Arkansas’ Political Lineup
The year following reception of information from the Census is the legislative deadline. There is no congressional deadline. The target date is October 1, 2001.
Who’s in Charge of Redistricting?
Congressional districting is handled by the state agencies and governmental affairs committees of the house and senate in the General Assembly. The Board of Apportionment handles legislative redistricting. This board consists of the Governor, who is chair, the Secretary of State and the Attorney General of Arkansas. The governor has veto power over the congressional plan only.
The Board of Apportionment held hearings around the state from November to December of 2000. Congressional districts were considered in committee meetings held at the state capital and open to the public. The Board has a website, with maps, a schedule of hearings, and an area for citizens to make comments . The Secretary of State’s office is also likely to post the Board of Apportionment’s new map on its website.
In 1991, with Democrats in full control of redistricting and holding three of the state’s four U.S. House seats, there were only minor boundary changes done in order to meet equal population standards. In 2001, Arkansas’ legislature remains heavily Democratic and has sole responsibility for congressional redistricting. They likely will try to boost Democrats’ chances of winning four House seats in 2002.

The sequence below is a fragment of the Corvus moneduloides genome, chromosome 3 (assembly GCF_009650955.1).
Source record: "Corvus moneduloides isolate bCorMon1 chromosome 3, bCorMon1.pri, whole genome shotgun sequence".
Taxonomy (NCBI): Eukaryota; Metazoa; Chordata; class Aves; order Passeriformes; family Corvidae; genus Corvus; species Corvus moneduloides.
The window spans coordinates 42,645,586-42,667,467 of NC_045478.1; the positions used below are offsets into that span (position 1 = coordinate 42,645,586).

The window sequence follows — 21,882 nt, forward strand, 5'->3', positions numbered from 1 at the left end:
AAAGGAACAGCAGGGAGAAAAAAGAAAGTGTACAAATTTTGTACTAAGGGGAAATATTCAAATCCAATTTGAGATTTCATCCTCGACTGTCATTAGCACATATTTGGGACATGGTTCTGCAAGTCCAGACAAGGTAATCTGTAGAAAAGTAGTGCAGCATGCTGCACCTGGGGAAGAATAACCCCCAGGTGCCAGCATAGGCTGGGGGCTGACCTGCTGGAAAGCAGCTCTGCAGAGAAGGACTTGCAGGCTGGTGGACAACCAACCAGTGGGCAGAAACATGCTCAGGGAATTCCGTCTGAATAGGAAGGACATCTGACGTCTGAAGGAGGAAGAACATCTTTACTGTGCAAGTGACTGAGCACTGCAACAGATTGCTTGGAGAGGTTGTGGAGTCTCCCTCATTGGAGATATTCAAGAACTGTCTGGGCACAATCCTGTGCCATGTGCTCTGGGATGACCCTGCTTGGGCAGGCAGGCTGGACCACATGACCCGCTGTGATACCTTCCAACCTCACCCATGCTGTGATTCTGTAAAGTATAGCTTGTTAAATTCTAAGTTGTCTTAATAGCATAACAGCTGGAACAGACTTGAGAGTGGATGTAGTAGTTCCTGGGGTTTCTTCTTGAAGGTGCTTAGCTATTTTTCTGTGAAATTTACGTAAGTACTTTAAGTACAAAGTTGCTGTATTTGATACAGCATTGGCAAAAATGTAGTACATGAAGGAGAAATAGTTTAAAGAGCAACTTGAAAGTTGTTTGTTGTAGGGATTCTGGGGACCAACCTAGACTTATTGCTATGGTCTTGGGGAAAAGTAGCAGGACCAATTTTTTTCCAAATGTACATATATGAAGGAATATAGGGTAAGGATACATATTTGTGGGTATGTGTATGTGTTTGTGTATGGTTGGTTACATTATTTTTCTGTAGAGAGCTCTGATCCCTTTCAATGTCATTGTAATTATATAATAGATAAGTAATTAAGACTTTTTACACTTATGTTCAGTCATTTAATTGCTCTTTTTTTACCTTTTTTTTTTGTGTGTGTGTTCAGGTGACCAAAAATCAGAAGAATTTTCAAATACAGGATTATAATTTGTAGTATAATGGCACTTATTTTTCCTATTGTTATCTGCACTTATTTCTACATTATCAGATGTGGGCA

A minority vote dilution challenge under section 2 of the Voting Rights Act was lodged against the Arkansas congressional district plan after the 1990 census. The suit failed. In 1992 and 1993, three suits were filed against the state legislative plan.
The first suit challenged the use of multi-member districts (there are two remaining multi-seat districts) and was dismissed by the court as not being unconstitutional per se. The other two actions were section 2 claims of vote dilution, both of which failed.
Redistricting has been fairly noncontroversial because county lines generally have been respected. Senate Joint Resolution 4 would have required the apportionment of the state into 99 state districts and 33 state senate districts, but the legislation died in a Senate committee in 1999.